Theatre and theatre criticism in a society of singularities


In his recent treatise „The society of singularities“1, the sociologist Andreas Reckwitz describes the shift of paradigm from a society of generalities to a society of singularities on all levels. His analysis can easily be applied to the area of theatre2. The following twelve statements only represent an attempt to demonstrate this applicability. They do not assume to be a critical examination of the theory of Reckwitz.

1 The area of theatre is a market of singularities.
Markets of singularities are markets on which unique goods (things, events, places, groups, persons) are traded. Their singularity is not a naturally inherent quality, but something which is assigned to them and which has to be acquired3. Because these are things for which there is no need, but which are believed to be valuable for themselves, without having any particular function, markets of singularities are markets of attention and markets of valorization4. Therefore, every theatrical production which wants to be successful has to be declared to be a singularity and has to find the attention of the public.

2 Theatre criticism is a universe of valorization with the practices of observation, valuation and appropriation.
Theatre criticism is an institution (subsystem of society) for valorisation of theatrical productions. The practices of observation and valuation obviously are part of theatre criticism5. But appropriation is also part of it. Appropriation is not just observation, it is experience, where attention is concentrated on the self, not on the object6. In this universe, theatrical productions are singularized and desingularized (e.g. exposed as fashionable imitations of Castorf or epigones of Martaler).

3 Theatre productions are singularities if they posses self-complexity and interior density.
Goods (events, places, people, groups) are declared to be singularities if they are complex, i.e. they have a diverse cross-linked internal structure, and if they give the impression that they are „dense“, i.e. not completely transparent, opaque, possessing an indissoluble ambiguity7. A theatrical production has self-complexity if its different semantic levels (stage design, movement, costumes, text, facial expressions, music, etc.) have traceable interdependencies. A production is dense, if these interdependencies are not fully comprehensible to the viewer at the moment and cannot be converted into meaning immediately, but are an attraction for the possible formation of meaning8

4 Theatrical productions as singularities may have aesthetic, narrative-hermeneutic or ludic qualities.
The qualities of a singular theatrical production can be either in its sensuous (aesthetic quality) or in the meaningful and narrative attributes (narrative-hermeneutic quality) or in the evaluation of life forms (ethical quality) or in its interactivity or playfulness (ludic quality)9. Theatrical productions usually each focus on one of these qualities. At present, many theatre producers are interested in interactivity, while world-clarifying stories are less fashionable. In productions that aim at ethical qualities, the theatre of singularities is not concerned with the affirmation of universal rules of behavior, but with an offer for the construction of one’s own behavioral maxims10.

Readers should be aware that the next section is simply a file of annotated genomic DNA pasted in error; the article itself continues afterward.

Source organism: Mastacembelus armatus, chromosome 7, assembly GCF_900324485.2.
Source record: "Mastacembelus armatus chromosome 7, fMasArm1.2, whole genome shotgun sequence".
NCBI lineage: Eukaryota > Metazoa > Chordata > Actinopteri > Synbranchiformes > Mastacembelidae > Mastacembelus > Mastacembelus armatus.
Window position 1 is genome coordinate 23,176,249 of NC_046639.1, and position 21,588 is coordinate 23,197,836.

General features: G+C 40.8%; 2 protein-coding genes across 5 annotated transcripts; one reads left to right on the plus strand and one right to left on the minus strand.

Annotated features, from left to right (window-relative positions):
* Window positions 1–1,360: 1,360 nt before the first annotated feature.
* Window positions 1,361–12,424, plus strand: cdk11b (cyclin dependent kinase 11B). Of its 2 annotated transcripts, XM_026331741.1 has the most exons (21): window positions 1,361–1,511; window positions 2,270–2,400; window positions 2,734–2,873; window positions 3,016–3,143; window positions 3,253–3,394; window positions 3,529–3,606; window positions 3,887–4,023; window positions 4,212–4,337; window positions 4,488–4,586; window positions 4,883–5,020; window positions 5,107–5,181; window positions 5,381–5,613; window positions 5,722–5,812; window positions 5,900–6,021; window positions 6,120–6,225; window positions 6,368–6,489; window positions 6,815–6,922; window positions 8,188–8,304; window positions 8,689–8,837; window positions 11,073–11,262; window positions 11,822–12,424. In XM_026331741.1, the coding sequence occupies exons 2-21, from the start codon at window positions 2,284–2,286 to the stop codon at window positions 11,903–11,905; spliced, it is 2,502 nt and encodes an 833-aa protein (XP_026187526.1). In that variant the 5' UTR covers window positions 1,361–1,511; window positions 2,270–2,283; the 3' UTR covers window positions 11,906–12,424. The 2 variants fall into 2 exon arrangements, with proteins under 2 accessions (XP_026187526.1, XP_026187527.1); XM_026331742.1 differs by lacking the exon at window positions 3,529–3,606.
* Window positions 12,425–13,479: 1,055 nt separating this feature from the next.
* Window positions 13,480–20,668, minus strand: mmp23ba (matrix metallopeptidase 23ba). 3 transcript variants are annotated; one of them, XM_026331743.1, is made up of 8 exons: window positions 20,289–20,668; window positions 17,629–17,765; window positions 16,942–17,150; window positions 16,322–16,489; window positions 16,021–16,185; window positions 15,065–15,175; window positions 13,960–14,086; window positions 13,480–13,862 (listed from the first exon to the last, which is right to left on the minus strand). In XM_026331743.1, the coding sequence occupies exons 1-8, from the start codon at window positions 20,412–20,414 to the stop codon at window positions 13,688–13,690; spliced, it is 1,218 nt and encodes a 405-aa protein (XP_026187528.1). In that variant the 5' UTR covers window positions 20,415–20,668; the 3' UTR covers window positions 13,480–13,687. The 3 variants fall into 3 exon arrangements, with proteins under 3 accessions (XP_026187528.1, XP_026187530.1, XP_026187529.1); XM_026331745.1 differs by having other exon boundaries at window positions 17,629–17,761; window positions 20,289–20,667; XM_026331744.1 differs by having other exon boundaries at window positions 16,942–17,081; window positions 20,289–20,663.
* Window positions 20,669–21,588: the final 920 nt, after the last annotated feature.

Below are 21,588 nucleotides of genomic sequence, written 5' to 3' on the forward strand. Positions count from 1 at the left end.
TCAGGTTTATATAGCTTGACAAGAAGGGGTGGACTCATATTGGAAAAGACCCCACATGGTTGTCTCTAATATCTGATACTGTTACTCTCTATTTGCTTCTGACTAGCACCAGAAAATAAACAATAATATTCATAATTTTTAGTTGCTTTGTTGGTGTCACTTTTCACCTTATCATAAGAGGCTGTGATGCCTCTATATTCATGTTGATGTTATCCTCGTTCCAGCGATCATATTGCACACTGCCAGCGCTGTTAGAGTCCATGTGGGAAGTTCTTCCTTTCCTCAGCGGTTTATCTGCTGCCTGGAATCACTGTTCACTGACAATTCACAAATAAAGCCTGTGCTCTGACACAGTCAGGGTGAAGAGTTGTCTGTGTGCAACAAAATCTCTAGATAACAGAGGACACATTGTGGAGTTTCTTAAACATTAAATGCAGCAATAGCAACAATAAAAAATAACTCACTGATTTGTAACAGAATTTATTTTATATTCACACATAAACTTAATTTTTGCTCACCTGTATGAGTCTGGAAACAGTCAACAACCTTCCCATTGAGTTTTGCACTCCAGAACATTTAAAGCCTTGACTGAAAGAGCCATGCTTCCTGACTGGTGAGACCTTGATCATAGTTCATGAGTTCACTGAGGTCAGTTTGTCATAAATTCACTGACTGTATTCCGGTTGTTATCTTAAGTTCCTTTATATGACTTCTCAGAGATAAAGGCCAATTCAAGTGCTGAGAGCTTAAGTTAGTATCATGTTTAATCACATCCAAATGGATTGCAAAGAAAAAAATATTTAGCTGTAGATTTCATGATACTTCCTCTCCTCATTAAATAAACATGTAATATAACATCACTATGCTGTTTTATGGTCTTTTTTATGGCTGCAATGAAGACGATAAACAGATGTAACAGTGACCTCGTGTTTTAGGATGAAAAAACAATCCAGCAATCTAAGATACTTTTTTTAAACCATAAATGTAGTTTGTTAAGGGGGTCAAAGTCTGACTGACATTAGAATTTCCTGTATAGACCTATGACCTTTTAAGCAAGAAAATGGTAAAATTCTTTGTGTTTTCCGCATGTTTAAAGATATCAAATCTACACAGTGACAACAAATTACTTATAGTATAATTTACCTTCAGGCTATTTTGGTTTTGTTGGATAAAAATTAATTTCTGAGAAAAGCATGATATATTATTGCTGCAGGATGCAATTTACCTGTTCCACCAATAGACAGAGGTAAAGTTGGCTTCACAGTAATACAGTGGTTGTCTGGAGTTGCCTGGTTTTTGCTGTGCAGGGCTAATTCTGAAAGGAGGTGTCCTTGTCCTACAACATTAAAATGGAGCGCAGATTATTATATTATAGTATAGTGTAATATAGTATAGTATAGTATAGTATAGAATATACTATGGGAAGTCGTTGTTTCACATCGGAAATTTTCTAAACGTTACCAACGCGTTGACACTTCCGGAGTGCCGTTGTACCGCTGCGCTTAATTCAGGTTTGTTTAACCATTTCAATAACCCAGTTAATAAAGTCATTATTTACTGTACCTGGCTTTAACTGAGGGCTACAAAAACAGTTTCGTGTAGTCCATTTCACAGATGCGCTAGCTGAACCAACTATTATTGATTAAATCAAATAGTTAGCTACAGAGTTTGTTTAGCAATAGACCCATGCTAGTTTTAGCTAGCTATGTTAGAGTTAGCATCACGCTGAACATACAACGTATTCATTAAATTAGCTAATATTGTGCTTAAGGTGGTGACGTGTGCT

5 The theatre sector is a market with overproduction.
The increase in the number of premieres while the number of second performances of new plays is decreasing is such a phenomenon of overproduction on singularity markets, as well as the increasing number of productions, projects and additional events („5th department“) accompanying a steady or decreasing number of viewers of German city theatres. Not everything that wants to be singular is recognized as singular. This leads to wastage of money, time and labor in the theatre, but is inevitable in a singularity market11. This is especially true for the internet12.

6 Theatre criticism is an attention filter.
Because singularity markets are characterized by overproduction, filters are needed that control the audience’s attention by selecting. Theatre criticism is such a filter. Despite the dwindling importance of theatre in relation to other areas of culture, the theatre continues to occupy an important social space due to the general culturalization of all social areas. The art-specific genre of the review spreads to all social areas13. As a result, theatrical criticism gains a rather increasing significance within the area of the theatre. Although it is a remnant of the age of generalities, when it was still the norm to go to the theater, it receives growing attention when it participates in the manifold valorisations, upgradings and downgradings14..

7 Scaled ratings of theatre productions increase the audience’s focus on individual, already successful productions or theatre makers.
Singularities should be valued for their uniqueness and cannot be compared to other entities in similarity relationships. In order to achieve an overview in the confusing market for the consumers, however, judgmental comparisons are nevertheless made15. The majority of prizes and competitions use qualitative-competitive methods of comparison. Singularities are not judged as being un-comparable entities, but are compared according to criteria (remarkable, original, complex). However, the main competitions (Theatertreffen, Mülheim, Heidelberg, Faust) refrain from quantitative scaling and provide qualitative justifications to hint at the incomparability of the singular theatre productions. Rankings that scale in quantity (according to attention rates or the frequency of reviews as in Amazon16), however, increase attention for those who are already receiving attention17. Such forms of evaluation also spread in the theatre sector (Choices, K.West). They reinforce the “invisibility” of the productions not mentioned.